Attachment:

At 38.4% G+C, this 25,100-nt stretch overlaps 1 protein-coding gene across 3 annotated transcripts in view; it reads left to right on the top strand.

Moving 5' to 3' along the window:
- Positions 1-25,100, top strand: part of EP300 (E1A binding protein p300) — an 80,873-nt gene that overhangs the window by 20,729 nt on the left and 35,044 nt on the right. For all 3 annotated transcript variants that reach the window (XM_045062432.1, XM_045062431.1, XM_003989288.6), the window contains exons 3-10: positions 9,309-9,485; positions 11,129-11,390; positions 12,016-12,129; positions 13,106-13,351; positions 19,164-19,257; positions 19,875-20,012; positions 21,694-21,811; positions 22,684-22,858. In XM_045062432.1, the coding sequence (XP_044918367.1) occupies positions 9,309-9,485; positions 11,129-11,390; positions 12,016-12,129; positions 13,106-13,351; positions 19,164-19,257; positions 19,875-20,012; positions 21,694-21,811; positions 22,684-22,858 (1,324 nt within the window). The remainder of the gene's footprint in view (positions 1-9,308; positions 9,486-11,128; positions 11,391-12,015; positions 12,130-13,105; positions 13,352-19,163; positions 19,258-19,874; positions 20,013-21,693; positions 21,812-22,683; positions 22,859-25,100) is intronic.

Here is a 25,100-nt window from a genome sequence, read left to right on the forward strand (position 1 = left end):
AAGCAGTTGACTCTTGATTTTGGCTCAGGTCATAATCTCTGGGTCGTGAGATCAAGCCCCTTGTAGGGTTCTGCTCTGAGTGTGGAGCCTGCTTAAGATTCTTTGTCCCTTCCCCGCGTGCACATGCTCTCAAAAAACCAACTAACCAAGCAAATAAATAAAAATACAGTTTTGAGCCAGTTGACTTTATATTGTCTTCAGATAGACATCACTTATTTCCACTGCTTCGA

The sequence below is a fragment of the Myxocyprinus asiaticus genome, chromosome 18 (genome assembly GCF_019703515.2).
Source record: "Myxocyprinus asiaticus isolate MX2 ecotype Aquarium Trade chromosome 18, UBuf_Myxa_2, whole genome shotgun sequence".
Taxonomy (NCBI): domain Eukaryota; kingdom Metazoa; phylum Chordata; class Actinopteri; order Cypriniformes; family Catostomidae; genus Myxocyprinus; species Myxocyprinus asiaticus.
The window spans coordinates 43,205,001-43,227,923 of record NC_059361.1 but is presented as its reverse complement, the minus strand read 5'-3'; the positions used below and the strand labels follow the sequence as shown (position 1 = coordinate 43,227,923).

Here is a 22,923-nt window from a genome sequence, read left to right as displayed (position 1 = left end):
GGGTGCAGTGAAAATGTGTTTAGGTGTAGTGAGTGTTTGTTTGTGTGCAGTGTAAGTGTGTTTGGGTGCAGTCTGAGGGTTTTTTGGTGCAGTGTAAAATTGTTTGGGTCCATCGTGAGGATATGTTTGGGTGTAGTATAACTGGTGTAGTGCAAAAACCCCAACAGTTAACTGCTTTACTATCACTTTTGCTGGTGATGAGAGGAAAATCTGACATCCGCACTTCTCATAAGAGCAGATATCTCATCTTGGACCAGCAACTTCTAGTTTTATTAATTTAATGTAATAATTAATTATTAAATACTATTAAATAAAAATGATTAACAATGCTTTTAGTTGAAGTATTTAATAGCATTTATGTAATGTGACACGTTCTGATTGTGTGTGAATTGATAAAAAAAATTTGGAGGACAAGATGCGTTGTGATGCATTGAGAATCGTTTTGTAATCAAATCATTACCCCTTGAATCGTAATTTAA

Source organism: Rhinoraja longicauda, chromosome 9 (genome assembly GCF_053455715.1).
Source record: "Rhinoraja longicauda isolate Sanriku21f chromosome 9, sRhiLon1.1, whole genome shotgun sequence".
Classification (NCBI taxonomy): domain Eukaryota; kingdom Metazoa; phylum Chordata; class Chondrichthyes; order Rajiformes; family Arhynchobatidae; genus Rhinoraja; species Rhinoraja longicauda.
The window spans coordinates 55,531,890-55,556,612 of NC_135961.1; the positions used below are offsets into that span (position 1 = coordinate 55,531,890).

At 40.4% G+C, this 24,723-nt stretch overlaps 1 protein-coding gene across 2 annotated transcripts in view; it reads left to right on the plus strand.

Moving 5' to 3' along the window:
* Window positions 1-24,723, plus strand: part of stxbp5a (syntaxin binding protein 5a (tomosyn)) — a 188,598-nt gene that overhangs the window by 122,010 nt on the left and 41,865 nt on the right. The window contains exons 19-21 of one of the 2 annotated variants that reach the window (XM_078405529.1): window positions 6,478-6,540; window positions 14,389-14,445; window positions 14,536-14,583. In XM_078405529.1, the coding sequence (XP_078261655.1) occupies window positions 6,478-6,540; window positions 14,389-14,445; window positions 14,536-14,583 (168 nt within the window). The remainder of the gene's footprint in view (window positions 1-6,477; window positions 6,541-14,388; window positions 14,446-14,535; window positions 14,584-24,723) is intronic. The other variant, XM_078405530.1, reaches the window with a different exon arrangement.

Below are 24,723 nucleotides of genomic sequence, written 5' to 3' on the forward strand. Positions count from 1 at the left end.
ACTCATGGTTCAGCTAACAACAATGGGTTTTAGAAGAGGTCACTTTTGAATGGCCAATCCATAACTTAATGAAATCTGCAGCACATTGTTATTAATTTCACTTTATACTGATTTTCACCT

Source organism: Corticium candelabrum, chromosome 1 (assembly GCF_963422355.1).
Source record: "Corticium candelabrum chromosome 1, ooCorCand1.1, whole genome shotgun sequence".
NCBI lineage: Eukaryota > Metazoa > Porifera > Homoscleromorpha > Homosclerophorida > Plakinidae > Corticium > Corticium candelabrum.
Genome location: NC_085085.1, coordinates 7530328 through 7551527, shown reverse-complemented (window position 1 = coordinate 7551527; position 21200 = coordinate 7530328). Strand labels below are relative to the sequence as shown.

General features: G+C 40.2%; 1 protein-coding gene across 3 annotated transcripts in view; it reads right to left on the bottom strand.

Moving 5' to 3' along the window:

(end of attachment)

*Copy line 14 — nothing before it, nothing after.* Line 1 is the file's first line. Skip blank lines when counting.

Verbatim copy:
Classification (NCBI taxonomy): domain Eukaryota; kingdom Metazoa; phylum Chordata; class Chondrichthyes; order Rajiformes; family Arhynchobatidae; genus Rhinoraja; species Rhinoraja longicauda.